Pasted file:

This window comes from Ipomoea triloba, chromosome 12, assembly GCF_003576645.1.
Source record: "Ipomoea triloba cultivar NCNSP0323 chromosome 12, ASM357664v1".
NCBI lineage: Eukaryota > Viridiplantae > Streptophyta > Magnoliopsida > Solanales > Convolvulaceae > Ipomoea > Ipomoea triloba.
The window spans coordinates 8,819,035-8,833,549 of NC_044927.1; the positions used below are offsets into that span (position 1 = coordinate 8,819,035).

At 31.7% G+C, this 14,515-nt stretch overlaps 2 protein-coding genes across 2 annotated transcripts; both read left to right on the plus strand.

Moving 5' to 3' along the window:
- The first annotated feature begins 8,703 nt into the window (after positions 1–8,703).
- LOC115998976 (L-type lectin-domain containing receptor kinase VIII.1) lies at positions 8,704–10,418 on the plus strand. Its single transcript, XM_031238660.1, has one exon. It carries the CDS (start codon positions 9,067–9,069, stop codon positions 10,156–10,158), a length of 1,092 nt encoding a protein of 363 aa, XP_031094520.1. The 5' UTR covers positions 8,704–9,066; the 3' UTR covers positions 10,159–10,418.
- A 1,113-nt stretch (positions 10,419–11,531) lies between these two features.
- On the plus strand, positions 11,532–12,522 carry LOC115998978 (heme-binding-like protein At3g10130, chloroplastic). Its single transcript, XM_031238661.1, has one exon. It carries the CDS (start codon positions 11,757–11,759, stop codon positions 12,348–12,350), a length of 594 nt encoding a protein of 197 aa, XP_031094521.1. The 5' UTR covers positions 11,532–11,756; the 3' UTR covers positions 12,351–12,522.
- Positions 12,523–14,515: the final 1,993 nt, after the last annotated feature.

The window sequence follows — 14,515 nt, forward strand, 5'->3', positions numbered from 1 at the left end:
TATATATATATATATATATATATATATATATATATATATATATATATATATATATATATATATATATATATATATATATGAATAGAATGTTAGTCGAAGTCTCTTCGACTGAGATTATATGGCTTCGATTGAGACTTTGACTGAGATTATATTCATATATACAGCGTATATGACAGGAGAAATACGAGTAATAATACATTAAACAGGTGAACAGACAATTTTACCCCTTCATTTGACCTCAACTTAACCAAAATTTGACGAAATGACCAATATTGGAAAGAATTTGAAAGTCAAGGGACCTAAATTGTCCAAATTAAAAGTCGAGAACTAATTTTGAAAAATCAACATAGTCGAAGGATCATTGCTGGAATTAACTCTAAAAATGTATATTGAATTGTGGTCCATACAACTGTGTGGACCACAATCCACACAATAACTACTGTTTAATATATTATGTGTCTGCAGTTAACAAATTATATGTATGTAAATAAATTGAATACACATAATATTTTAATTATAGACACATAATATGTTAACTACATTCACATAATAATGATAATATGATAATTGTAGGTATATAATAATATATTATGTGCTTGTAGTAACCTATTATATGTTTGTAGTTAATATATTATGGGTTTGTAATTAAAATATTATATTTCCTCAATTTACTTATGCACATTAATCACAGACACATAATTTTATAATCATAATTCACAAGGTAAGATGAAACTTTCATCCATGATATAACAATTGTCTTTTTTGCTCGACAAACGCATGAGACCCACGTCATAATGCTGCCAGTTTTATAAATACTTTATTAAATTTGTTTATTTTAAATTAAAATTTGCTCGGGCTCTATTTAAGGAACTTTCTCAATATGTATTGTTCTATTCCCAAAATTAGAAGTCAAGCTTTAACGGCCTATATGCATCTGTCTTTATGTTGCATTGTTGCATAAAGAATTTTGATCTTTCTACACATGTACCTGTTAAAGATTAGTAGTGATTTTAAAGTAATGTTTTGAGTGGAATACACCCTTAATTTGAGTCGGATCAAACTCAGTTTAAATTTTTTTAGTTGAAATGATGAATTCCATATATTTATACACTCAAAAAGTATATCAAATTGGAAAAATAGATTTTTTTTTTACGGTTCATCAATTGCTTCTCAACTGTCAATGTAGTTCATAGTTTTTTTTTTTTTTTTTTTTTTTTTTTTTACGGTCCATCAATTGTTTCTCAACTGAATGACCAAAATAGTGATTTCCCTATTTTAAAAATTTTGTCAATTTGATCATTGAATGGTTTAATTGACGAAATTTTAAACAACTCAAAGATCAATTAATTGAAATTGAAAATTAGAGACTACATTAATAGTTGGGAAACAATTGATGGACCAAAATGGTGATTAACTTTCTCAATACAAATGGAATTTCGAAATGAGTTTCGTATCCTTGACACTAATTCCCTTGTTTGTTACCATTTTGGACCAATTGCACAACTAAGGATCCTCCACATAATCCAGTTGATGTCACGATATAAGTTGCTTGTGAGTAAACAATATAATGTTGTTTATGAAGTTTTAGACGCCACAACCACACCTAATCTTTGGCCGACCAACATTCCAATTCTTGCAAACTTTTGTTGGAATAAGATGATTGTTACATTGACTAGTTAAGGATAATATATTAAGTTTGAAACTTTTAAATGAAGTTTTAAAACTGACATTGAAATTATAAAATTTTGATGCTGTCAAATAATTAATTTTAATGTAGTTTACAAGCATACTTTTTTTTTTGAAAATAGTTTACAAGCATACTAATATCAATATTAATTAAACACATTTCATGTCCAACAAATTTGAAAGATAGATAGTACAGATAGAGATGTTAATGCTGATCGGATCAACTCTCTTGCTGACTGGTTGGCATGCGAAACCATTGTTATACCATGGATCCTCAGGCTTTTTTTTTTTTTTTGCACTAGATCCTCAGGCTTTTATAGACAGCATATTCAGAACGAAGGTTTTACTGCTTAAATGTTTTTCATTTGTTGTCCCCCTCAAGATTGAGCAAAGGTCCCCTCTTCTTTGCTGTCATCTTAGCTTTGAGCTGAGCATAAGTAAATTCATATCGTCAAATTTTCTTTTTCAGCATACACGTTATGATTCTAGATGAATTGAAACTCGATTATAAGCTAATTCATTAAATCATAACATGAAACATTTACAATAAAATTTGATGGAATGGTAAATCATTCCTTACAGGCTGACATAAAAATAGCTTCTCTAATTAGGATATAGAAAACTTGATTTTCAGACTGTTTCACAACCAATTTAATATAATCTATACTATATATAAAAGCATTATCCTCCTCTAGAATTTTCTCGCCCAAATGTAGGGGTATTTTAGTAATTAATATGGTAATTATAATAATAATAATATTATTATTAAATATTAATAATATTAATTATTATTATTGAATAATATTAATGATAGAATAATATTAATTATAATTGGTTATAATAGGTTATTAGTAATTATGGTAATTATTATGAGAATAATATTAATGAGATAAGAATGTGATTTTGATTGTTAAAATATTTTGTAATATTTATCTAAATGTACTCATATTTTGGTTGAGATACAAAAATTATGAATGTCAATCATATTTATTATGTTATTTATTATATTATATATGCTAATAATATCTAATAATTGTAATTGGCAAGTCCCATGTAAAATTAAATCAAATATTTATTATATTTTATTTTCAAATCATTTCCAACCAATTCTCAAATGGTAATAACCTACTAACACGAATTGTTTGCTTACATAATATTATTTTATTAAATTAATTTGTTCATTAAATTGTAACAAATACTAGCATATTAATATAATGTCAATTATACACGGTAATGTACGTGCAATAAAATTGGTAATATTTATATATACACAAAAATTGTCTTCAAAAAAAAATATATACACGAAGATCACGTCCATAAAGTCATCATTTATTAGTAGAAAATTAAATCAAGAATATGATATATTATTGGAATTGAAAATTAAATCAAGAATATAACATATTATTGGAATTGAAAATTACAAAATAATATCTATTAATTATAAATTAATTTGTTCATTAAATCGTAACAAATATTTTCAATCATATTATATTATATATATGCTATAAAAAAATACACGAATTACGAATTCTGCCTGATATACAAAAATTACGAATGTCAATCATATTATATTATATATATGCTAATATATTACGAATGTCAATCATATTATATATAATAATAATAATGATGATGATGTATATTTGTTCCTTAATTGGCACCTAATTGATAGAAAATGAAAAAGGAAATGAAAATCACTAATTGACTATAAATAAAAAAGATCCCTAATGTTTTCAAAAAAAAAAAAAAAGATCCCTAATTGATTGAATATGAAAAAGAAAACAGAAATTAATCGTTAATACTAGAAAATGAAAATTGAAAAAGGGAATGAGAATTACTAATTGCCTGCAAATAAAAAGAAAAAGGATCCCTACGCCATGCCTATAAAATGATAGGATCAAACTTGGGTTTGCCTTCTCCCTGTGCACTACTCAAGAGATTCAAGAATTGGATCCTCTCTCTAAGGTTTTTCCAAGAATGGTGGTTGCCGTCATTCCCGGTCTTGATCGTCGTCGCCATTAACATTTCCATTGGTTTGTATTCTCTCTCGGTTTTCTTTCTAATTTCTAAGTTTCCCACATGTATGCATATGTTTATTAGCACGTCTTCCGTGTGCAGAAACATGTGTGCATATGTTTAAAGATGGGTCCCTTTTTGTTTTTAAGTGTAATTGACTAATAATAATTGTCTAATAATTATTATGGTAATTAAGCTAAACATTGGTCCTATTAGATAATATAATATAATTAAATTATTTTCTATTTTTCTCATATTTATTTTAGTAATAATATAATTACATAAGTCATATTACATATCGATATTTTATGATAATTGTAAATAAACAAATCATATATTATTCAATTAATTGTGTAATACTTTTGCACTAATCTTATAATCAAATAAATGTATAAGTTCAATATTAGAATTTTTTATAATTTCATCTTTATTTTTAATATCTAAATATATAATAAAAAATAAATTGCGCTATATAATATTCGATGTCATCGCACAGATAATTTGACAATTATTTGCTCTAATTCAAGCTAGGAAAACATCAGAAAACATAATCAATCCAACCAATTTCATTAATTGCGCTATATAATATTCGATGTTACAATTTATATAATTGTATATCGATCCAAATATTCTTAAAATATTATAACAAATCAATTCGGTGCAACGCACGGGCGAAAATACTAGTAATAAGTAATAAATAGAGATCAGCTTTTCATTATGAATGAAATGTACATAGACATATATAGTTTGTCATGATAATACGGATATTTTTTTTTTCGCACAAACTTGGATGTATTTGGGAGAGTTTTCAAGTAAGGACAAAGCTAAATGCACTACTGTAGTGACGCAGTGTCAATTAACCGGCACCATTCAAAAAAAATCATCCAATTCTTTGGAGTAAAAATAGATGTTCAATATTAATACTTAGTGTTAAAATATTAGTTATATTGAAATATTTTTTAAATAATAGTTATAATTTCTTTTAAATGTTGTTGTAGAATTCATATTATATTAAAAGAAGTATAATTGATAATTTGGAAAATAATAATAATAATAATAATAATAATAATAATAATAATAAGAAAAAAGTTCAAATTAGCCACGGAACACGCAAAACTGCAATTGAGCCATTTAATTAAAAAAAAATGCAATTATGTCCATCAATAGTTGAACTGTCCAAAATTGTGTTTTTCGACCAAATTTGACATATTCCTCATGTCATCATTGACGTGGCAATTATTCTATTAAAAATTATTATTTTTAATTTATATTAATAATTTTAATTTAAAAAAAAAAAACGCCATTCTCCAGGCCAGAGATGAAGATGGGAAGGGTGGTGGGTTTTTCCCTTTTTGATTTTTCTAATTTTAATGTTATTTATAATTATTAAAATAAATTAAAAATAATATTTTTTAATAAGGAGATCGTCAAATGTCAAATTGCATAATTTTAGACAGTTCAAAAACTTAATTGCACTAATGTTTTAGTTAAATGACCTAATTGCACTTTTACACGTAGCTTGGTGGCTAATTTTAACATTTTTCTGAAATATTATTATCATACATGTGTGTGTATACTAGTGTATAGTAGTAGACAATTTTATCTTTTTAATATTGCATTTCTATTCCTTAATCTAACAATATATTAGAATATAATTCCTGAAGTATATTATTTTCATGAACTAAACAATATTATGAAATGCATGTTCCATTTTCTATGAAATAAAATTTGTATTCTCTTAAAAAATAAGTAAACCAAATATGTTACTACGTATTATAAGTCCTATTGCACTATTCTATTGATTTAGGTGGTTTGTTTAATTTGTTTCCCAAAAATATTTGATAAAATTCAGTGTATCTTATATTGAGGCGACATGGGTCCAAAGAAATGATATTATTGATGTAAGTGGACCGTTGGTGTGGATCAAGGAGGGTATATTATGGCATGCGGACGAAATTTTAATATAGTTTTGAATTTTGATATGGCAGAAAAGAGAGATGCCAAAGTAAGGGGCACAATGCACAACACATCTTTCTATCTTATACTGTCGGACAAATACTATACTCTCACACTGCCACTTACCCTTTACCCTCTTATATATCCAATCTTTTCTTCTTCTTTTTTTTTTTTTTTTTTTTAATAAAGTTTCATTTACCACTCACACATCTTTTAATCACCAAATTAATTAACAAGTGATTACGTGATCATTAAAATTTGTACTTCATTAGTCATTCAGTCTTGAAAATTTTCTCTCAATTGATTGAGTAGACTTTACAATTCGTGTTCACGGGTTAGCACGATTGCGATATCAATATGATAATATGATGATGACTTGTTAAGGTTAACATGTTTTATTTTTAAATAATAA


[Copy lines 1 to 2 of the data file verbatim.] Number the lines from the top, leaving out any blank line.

This window comes from Ipomoea triloba, chromosome 12, assembly GCF_003576645.1.
Source record: "Ipomoea triloba cultivar NCNSP0323 chromosome 12, ASM357664v1".